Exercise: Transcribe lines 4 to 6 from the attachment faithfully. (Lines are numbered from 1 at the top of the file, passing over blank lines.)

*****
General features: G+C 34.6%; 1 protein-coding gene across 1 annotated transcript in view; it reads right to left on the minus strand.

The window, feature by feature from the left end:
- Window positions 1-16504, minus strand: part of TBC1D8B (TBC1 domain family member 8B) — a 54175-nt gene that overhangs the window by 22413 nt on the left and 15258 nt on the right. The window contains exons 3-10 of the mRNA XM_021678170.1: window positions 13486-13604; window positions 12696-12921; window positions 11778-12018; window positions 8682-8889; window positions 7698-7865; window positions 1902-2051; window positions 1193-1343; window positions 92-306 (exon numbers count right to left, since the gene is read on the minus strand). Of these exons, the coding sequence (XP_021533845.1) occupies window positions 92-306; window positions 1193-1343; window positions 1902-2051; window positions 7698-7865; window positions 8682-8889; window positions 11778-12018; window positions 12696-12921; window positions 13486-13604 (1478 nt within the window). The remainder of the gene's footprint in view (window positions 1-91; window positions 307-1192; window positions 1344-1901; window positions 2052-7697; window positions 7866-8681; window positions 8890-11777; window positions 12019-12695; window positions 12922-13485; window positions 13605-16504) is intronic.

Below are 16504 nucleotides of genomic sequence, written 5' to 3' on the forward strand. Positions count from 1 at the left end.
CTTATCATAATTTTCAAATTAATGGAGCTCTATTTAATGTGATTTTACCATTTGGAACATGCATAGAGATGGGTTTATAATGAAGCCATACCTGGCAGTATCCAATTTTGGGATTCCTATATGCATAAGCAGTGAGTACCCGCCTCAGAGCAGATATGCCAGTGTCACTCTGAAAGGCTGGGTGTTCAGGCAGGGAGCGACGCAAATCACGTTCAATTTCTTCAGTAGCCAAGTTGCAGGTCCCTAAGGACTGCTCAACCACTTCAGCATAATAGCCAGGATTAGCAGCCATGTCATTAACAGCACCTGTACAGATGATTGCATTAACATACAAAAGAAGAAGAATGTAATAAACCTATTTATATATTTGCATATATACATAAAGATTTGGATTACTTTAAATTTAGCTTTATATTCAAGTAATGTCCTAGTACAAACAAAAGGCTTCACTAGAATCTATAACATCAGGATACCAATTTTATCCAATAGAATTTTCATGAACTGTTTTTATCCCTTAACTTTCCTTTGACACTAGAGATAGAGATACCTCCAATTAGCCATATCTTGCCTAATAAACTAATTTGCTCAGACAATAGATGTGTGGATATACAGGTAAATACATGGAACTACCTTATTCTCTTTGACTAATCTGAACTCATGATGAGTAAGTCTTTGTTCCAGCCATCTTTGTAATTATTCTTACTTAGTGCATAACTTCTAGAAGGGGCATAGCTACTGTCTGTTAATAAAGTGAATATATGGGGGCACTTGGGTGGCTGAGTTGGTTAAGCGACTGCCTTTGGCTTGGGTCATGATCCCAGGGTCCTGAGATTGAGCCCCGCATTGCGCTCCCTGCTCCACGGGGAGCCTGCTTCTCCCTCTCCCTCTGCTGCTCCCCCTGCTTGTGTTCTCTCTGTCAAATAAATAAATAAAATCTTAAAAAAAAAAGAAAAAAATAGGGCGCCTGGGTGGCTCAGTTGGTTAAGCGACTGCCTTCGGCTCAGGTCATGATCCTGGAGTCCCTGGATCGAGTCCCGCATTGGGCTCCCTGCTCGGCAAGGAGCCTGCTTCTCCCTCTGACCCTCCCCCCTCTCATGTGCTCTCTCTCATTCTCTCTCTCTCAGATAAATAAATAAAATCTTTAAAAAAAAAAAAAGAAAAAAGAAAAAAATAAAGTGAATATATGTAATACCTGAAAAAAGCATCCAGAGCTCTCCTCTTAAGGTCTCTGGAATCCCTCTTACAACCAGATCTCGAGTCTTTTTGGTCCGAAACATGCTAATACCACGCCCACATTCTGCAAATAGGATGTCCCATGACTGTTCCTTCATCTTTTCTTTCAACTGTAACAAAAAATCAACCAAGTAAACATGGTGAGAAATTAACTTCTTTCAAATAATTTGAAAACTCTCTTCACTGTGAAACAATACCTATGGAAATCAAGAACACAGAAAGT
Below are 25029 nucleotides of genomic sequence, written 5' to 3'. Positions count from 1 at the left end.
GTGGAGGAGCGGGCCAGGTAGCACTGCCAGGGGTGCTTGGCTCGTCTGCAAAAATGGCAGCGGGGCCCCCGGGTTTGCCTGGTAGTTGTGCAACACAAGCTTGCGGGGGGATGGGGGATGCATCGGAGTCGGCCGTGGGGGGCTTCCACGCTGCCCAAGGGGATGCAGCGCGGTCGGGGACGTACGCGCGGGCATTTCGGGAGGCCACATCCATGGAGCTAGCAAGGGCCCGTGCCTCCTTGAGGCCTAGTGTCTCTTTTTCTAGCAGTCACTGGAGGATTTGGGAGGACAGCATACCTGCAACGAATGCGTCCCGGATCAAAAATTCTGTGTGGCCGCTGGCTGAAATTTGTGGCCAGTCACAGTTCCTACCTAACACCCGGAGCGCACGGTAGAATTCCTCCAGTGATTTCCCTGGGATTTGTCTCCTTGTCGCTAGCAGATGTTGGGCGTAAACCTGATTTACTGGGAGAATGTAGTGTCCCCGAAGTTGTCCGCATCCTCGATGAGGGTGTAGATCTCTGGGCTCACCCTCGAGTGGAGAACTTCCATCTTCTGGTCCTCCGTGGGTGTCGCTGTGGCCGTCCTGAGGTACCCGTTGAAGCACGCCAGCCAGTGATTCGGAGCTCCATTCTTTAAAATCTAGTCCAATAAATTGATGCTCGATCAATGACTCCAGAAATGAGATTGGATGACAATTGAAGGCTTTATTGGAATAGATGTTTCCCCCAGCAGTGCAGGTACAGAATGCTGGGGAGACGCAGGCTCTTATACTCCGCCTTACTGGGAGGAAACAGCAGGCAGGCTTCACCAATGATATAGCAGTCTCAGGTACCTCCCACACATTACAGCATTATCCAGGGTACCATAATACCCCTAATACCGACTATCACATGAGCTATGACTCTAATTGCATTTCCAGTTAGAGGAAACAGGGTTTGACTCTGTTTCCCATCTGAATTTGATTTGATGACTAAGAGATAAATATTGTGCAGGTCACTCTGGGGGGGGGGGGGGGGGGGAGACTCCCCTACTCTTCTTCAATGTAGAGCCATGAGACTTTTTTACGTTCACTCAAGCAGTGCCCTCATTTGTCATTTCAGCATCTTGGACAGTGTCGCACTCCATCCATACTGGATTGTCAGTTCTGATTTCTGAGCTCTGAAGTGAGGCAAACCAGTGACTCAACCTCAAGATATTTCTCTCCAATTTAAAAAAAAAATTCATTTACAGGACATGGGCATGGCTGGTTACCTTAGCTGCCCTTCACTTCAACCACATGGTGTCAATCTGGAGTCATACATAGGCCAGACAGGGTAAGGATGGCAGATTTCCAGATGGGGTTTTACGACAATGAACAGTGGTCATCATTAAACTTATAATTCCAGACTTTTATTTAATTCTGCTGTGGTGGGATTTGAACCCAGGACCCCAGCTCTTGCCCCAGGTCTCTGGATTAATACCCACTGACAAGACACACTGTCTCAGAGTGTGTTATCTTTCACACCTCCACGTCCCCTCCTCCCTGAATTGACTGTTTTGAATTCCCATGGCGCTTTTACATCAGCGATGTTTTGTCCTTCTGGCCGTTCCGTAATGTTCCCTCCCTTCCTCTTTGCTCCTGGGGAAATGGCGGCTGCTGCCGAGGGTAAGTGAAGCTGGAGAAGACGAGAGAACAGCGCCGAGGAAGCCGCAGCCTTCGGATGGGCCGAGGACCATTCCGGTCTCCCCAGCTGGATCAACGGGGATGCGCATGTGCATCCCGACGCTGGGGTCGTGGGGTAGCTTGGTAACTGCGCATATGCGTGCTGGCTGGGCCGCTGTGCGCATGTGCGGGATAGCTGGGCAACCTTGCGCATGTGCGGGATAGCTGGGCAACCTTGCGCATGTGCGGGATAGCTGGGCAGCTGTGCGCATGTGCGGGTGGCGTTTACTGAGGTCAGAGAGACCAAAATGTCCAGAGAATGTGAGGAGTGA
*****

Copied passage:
Below are 16504 nucleotides of genomic sequence, written 5' to 3' on the forward strand. Positions count from 1 at the left end.
CTTATCATAATTTTCAAATTAATGGAGCTCTATTTAATGTGATTTTACCATTTGGAACATGCATAGAGATGGGTTTATAATGAAGCCATACCTGGCAGTATCCAATTTTGGGATTCCTATATGCATAAGCAGTGAGTACCCGCCTCAGAGCAGATATGCCAGTGTCACTCTGAAAGGCTGGGTGTTCAGGCAGGGAGCGACGCAAATCACGTTCAATTTCTTCAGTAGCCAAGTTGCAGGTCCCTAAGGACTGCTCAACCACTTCAGCATAATAGCCAGGATTAGCAGCCATGTCATTAACAGCACCTGTACAGATGATTGCATTAACATACAAAAGAAGAAGAATGTAATAAACCTATTTATATATTTGCATATATACATAAAGATTTGGATTACTTTAAATTTAGCTTTATATTCAAGTAATGTCCTAGTACAAACAAAAGGCTTCACTAGAATCTATAACATCAGGATACCAATTTTATCCAATAGAATTTTCATGAACTGTTTTTATCCCTTAACTTTCCTTTGACACTAGAGATAGAGATACCTCCAATTAGCCATATCTTGCCTAATAAACTAATTTGCTCAGACAATAGATGTGTGGATATACAGGTAAATACATGGAACTACCTTATTCTCTTTGACTAATCTGAACTCATGATGAGTAAGTCTTTGTTCCAGCCATCTTTGTAATTATTCTTACTTAGTGCATAACTTCTAGAAGGGGCATAGCTACTGTCTGTTAATAAAGTGAATATATGGGGGCACTTGGGTGGCTGAGTTGGTTAAGCGACTGCCTTTGGCTTGGGTCATGATCCCAGGGTCCTGAGATTGAGCCCCGCATTGCGCTCCCTGCTCCACGGGGAGCCTGCTTCTCCCTCTCCCTCTGCTGCTCCCCCTGCTTGTGTTCTCTCTGTCAAATAAATAAATAAAATCTTAAAAAAAAAAGAAAAAAATAGGGCGCCTGGGTGGCTCAGTTGGTTAAGCGACTGCCTTCGGCTCAGGTCATGATCCTGGAGTCCCTGGATCGAGTCCCGCATTGGGCTCCCTGCTCGGCAAGGAGCCTGCTTCTCCCTCTGACCCTCCCCCCTCTCATGTGCTCTCTCTCATTCTCTCTCTCTCAGATAAATAAATAAAATCTTTAAAAAAAAAAAAAGAAAAAAGAAAAAAATAAAGTGAATATATGTAATACCTGAAAAAAGCATCCAGAGCTCTCCTCTTAAGGTCTCTGGAATCCCTCTTACAACCAGATCTCGAGTCTTTTTGGTCCGAAACATGCTAATACCACGCCCACATTCTGCAAATAGGATGTCCCATGACTGTTCCTTCATCTTTTCTTTCAACTGTAACAAAAAATCAACCAAGTAAACATGGTGAGAAATTAACTTCTTTCAAATAATTTGAAAACTCTCTTCACTGTGAAACAATACCTATGGAAATCAAGAACACAGAAAGT
Below are 25029 nucleotides of genomic sequence, written 5' to 3'. Positions count from 1 at the left end.